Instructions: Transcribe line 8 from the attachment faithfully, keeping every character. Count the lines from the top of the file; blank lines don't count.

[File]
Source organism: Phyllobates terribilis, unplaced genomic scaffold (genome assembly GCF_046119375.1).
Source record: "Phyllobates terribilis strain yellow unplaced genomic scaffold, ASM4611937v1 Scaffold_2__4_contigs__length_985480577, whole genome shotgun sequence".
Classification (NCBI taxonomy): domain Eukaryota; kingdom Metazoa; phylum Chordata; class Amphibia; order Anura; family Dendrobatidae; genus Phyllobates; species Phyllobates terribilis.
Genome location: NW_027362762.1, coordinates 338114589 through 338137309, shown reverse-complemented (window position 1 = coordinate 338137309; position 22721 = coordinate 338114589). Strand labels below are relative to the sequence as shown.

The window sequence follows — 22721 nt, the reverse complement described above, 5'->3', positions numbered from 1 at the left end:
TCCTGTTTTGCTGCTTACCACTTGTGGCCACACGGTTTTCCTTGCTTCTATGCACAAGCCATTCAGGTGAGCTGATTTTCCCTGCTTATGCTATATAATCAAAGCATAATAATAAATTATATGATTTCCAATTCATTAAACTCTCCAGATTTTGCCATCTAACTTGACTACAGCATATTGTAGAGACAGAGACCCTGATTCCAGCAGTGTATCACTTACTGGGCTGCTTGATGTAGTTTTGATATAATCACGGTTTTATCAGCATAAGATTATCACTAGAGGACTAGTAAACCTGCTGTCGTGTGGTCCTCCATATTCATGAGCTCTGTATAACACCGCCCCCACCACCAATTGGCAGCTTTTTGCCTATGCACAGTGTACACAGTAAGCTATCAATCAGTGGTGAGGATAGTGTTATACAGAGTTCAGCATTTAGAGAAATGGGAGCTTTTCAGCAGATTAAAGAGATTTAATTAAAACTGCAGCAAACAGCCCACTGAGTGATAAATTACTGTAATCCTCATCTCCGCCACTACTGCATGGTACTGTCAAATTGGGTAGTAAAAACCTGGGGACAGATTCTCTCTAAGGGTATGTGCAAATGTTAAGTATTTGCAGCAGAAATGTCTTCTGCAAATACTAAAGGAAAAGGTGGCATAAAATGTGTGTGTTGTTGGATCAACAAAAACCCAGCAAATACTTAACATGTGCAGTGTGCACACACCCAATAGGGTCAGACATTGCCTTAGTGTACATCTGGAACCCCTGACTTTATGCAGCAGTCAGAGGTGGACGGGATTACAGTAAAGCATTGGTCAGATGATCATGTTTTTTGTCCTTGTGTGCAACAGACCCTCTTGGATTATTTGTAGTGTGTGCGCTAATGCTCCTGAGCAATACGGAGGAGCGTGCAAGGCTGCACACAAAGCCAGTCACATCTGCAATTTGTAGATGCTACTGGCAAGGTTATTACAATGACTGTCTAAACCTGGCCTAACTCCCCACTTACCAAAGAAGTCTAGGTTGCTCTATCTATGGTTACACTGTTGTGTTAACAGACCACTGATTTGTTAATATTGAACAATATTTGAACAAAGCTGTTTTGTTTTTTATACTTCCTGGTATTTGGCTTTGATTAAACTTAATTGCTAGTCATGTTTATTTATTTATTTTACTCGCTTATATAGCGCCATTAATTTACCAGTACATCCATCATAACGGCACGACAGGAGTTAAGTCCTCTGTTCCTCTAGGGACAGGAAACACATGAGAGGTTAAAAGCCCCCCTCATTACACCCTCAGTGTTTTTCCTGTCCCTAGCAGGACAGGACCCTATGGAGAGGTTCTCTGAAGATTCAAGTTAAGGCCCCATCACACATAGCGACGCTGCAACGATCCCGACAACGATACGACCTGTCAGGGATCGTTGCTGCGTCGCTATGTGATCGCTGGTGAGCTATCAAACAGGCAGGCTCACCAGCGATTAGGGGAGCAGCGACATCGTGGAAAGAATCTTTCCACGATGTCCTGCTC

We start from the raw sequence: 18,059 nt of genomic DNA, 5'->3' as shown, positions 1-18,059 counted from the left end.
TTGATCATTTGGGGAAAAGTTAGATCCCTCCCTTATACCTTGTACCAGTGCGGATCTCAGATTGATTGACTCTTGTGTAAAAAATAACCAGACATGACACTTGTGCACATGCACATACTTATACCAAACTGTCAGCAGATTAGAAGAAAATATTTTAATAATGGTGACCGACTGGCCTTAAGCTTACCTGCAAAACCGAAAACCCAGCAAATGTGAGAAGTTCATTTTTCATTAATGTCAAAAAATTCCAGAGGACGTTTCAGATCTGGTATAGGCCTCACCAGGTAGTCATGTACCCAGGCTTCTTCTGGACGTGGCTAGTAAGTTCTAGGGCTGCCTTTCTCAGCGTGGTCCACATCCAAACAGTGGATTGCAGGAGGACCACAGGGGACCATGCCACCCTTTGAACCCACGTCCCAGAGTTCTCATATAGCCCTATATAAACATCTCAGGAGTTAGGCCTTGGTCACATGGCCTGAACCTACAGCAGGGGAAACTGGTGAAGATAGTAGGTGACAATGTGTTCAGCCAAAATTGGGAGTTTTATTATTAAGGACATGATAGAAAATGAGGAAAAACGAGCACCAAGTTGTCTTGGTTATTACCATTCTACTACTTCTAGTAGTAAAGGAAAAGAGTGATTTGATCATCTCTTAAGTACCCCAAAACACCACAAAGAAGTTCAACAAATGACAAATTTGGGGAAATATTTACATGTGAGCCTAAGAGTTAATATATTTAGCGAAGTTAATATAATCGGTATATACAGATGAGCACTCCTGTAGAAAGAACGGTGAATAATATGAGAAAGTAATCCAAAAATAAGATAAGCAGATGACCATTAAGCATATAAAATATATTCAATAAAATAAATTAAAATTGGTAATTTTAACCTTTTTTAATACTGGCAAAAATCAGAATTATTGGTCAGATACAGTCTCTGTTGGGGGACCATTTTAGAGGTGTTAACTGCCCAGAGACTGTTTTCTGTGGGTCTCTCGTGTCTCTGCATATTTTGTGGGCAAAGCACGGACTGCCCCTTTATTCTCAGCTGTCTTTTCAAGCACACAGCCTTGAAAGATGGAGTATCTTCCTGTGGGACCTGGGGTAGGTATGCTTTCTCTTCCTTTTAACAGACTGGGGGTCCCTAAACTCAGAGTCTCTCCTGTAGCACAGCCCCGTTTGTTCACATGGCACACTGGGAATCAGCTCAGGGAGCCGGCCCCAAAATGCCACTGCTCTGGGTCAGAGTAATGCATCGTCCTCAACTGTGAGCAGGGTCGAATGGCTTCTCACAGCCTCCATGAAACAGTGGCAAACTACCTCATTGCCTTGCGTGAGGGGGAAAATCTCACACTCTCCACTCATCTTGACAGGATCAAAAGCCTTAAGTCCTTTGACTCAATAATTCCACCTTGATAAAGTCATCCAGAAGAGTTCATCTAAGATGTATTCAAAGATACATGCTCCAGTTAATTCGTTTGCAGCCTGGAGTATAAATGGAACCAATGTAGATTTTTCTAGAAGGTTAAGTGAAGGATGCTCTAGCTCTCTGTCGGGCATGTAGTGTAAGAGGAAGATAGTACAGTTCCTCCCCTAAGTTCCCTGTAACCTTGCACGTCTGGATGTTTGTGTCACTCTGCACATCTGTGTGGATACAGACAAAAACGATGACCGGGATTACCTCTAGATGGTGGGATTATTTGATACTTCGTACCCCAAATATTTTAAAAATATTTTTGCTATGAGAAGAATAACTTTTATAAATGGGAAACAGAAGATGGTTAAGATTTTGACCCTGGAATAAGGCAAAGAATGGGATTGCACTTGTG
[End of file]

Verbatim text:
TTGATCATTTGGGGAAAAGTTAGATCCCTCCCTTATACCTTGTACCAGTGCGGATCTCAGATTGATTGACTCTTGTGTAAAAAATAACCAGACATGACACTTGTGCACATGCACATACTTATACCAAACTGTCAGCAGATTAGAAGAAAATATTTTAATAATGGTGACCGACTGGCCTTAAGCTTACCTGCAAAACCGAAAACCCAGCAAATGTGAGAAGTTCATTTTTCATTAATGTCAAAAAATTCCAGAGGACGTTTCAGATCTGGTATAGGCCTCACCAGGTAGTCATGTACCCAGGCTTCTTCTGGACGTGGCTAGTAAGTTCTAGGGCTGCCTTTCTCAGCGTGGTCCACATCCAAACAGTGGATTGCAGGAGGACCACAGGGGACCATGCCACCCTTTGAACCCACGTCCCAGAGTTCTCATATAGCCCTATATAAACATCTCAGGAGTTAGGCCTTGGTCACATGGCCTGAACCTACAGCAGGGGAAACTGGTGAAGATAGTAGGTGACAATGTGTTCAGCCAAAATTGGGAGTTTTATTATTAAGGACATGATAGAAAATGAGGAAAAACGAGCACCAAGTTGTCTTGGTTATTACCATTCTACTACTTCTAGTAGTAAAGGAAAAGAGTGATTTGATCATCTCTTAAGTACCCCAAAACACCACAAAGAAGTTCAACAAATGACAAATTTGGGGAAATATTTACATGTGAGCCTAAGAGTTAATATATTTAGCGAAGTTAATATAATCGGTATATACAGATGAGCACTCCTGTAGAAAGAACGGTGAATAATATGAGAAAGTAATCCAAAAATAAGATAAGCAGATGACCATTAAGCATATAAAATATATTCAATAAAATAAATTAAAATTGGTAATTTTAACCTTTTTTAATACTGGCAAAAATCAGAATTATTGGTCAGATACAGTCTCTGTTGGGGGACCATTTTAGAGGTGTTAACTGCCCAGAGACTGTTTTCTGTGGGTCTCTCGTGTCTCTGCATATTTTGTGGGCAAAGCACGGACTGCCCCTTTATTCTCAGCTGTCTTTTCAAGCACACAGCCTTGAAAGATGGAGTATCTTCCTGTGGGACCTGGGGTAGGTATGCTTTCTCTTCCTTTTAACAGACTGGGGGTCCCTAAACTCAGAGTCTCTCCTGTAGCACAGCCCCGTTTGTTCACATGGCACACTGGGAATCAGCTCAGGGAGCCGGCCCCAAAATGCCACTGCTCTGGGTCAGAGTAATGCATCGTCCTCAACTGTGAGCAGGGTCGAATGGCTTCTCACAGCCTCCATGAAACAGTGGCAAACTACCTCATTGCCTTGCGTGAGGGGGAAAATCTCACACTCTCCACTCATCTTGACAGGATCAAAAGCCTTAAGTCCTTTGACTCAATAATTCCACCTTGATAAAGTCATCCAGAAGAGTTCATCTAAGATGTATTCAAAGATACATGCTCCAGTTAATTCGTTTGCAGCCTGGAGTATAAATGGAACCAATGTAGATTTTTCTAGAAGGTTAAGTGAAGGATGCTCTAGCTCTCTGTCGGGCATGTAGTGTAAGAGGAAGATAGTACAGTTCCTCCCCTAAGTTCCCTGTAACCTTGCACGTCTGGATGTTTGTGTCACTCTGCACATCTGTGTGGATACAGACAAAAACGATGACCGGGATTACCTCTAGATGGTGGGATTATTTGATACTTCGTACCCCAAATATTTTAAAAATATTTTTGCTATGAGAAGAATAACTTTTATAAATGGGAAACAGAAGATGGTTAAGATTTTGACCCTGGAATAAGGCAAAGAATGGGATTGCACTTGTG